The Ghats in Varanasi are one of the most frequented places to visit in all of Varanasi – they are as much an attraction for visiting tourists and devotees as for the city’s residents, sadhus and holy men, who begin their day with holy dip at the river.

As the Holy River Ganges runs through the city and is its lifeline, you will find that the riverfront is lined with one ghat after the other – some are dedicated as the holy bathing sites, some are renowned for their poojas, while some others are dedicated as cremation grounds.

Here is a list of the most frequently visited ghats of Varanasi:

Assi Ghat:

The cleanest and most peaceful of all the ghats in Varanasi, the Assi Ghat is revered by locals as well as seasoned tourists seeking a more immersive experience of this holy city. Located at the southernmost point of the city, it is one of the last ghats of Varanasi and is famed to be the site where Tulsi Das penned most of the Epic Ramayana.

Experiences at the Assi Ghat begin early in the morning, at sunrise with the Early Morning Aarti. Group Yoga Sessions by the locals, Lemon Masala Tea / chai, and musical concerts by folk musicians in winter enhance the experience. Combine it with a Varanasi Boat Ride experience.

Many of the Varanasi boat ride experiences – be it boat rides at sunrise, sunset or through the day – begin here at Assi Ghat.

Dashashwamedh Ghat:

The most important ghat in Varanasi, Dashashwamedh Ghat grabs the attention of all devotees and visitors to this holy city. Every evening, throughout all the seasons, this ghat becomes a setting of the famous Evening Ganga Aarti of Varanasi, a ceremony that draws visitors, devotees and photographers from across the world.

It is a spectacular ceremony with stunning visuals and musical chants that reverberate in the air. The fragrance of the incense sticks, the aarti and the floral offerings is thick in the air and enhances the soul-enriching experience.

Lines of priests dressed in their sanctified dresses of saffron and red perform the aarti in unison, with multi-tiered lamps, flowers and milk. See them in action from the ghats or hire a boat for a boat ride in the evening with a perfect unobstructed view of the aarti.

The ceremony culminates with the floating of tiny earthen lamps set afloat in the rumbling waters of the Ganges. Join the devotees and set your own lamp afloat – they say it will fulfil your wish.

The Evening Ganga Aarti begins at around 7 pm in Summers and an hour earlier (at 6 pm) in Winters.

The Dashashwamedh Ghat is named after the legend of Brahma’s sacrifice of ten / das Ashwamedh horses for a Ashwamedh yagya.

Manikarnika Ghat

Smaller than the rest, but the most important of all ghats, the Manikarnika Ghat in Varanasi holds a powerful hold over the beliefs of ageing senior citizens of Varanasi. It is believed that anyone who dies in Varanasi and has their last rites done at Manikarnika Ghat is sure to attain Moksha or salvation from the cycle of birth and death.

This belief is so strong and widespread that dying people come from across North India to spend their last days in Varanasi. They are housed generally in hostels or ashrams specially constructed for this purpose, often spending months together in the dingy rooms, until death claims them and they finally get their wish of being cremated at the Manikarnika Ghat fulfilled.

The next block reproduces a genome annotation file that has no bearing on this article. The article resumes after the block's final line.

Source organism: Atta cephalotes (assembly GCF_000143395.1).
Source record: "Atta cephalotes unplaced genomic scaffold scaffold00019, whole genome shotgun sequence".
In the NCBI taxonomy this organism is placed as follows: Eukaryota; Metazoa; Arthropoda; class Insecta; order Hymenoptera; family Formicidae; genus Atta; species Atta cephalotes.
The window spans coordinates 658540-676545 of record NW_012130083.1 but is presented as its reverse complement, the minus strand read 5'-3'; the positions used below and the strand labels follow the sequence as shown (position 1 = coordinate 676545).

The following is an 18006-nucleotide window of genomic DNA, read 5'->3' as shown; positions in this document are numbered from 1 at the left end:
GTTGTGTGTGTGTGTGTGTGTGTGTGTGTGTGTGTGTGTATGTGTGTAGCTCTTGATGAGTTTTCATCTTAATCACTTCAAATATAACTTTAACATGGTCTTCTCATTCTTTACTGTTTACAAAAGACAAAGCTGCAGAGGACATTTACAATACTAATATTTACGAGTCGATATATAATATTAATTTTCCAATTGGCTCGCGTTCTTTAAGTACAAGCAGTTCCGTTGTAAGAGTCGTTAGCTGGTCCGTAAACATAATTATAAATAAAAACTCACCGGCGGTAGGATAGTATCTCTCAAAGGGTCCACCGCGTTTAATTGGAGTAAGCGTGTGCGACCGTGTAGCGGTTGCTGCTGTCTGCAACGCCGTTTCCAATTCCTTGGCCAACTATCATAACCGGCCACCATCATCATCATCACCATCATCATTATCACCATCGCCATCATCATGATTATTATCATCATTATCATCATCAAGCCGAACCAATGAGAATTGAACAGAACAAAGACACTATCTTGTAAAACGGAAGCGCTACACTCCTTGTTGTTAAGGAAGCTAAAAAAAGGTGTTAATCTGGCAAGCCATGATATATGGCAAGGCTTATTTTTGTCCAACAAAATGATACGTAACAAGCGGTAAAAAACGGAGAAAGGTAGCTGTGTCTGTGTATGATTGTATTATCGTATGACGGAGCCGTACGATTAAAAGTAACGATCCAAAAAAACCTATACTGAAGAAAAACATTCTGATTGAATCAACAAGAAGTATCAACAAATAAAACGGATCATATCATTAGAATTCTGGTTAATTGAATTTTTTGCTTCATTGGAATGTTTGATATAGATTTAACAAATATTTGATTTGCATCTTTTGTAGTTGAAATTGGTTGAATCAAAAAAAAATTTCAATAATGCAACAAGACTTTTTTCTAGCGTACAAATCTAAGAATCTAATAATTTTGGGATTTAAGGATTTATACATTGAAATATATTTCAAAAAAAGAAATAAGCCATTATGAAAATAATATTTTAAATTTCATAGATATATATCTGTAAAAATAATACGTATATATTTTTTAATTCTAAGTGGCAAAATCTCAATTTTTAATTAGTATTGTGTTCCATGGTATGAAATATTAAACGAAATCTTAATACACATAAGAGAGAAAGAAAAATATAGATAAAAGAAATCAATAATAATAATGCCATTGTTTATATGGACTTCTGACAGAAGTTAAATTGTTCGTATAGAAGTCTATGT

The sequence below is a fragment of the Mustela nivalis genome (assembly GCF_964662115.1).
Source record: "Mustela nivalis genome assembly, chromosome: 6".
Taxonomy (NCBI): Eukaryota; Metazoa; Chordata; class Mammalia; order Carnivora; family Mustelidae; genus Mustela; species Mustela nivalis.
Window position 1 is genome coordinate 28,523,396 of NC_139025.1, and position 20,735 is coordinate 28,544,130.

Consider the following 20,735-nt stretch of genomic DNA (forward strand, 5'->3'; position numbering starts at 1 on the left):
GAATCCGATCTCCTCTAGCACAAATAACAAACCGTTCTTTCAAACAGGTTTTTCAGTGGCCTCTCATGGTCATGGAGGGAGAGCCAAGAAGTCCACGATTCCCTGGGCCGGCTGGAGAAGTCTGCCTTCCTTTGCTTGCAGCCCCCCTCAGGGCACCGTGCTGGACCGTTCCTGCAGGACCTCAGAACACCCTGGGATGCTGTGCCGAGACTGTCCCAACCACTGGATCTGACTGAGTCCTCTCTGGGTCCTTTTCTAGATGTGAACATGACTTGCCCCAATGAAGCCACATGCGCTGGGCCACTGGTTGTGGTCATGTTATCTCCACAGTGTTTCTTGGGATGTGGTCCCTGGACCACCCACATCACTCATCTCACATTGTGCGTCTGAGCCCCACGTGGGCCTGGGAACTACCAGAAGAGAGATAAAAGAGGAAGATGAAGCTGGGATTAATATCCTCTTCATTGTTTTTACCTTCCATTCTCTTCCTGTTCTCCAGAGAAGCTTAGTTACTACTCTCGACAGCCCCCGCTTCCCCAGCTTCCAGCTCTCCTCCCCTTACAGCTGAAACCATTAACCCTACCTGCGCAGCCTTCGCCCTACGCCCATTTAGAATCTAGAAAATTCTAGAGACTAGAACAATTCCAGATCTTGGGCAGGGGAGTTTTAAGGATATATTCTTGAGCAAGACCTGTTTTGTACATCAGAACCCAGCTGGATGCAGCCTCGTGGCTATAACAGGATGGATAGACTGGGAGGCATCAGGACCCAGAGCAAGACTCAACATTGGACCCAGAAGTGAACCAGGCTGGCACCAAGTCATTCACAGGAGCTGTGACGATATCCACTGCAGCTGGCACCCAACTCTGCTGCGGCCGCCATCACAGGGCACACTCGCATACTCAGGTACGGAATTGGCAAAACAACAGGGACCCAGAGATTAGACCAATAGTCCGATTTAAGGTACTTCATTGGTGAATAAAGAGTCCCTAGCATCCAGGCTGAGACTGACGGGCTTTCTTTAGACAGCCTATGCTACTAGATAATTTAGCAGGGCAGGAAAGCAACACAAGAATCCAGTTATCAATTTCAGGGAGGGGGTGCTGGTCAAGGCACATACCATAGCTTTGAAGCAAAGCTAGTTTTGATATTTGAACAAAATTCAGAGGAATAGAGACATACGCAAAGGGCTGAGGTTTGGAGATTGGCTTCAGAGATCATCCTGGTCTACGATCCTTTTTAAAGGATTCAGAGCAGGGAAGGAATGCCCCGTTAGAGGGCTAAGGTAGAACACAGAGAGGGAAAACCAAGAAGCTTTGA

Bizarre as it seems, the ghat holds a lure for foreign tourists unaccustomed to the faiths and beliefs of Hinduism and it is not uncommon to see them visiting the Manikarnika ghat for a view of the cremations or gliding past on a boat at the River Ganges just beyond.

As many as 200 cremations are handled at the Manikarnika Ghat on any day.

This being Varanasi, the Manikarnika ghat also has many temples – the most famous of them being the Leaning temple of Varanasi – the Ratneshwar Mahadev Temple. As with other ghats of Varanasi, the Manikarnika Ghat also has many legends associated with it.

As per one belief, the ghat was named manikarnika and became one of the major Shakti Peeths after the ear ornament of Sati fell here. Sati, Lord Shiva’s consort, self-immolated herself after her father insulted her husband by not inviting him to a yagya to which all other devas had been invited. Lord Shiva grieved for her and carried her body all over the world and the places where her body parts fell, later went on to be known as Shakti Peeths. There are 51 Shakti Peeths in all.

According to another legend, the Manikarnika Well on the Manikarnika Ghat was formed by Lord Vishnu for the bath of Lord Shiva and his consort Goddess Parvati, when they descended to earth to grant Lord Vishnu his wish of preserving Varanasi from the wrath of Lord Shiva and subsequent destruction.

Lord Vishnu’s footprints can be found on a slab at this ghat – this slab is revered as the Charanpaduka.

Note: Many touts accost visiting foreign tourists and trick them into giving money for the funeral piers of those who are waiting to die and cannot afford wood for the cremation. It is a scam and little if anything reaches those poor folks.

Just say no and move on.

Jain Ghat:

Revered by the followers of the Jainism faith in India, the Jain Ghat in Varanasi dates back to the early 20th Century. Cleaner than most of the ghats, this Jain Ghat is easily discernible from the distance by the presence of two flights of stairs separated by a wide slope leading to a Jain temple with a golden spire. It is believed that the 7th Jain Tirthankara Suparshvanatha of Shvetambara Sect was born in this neighbourhood.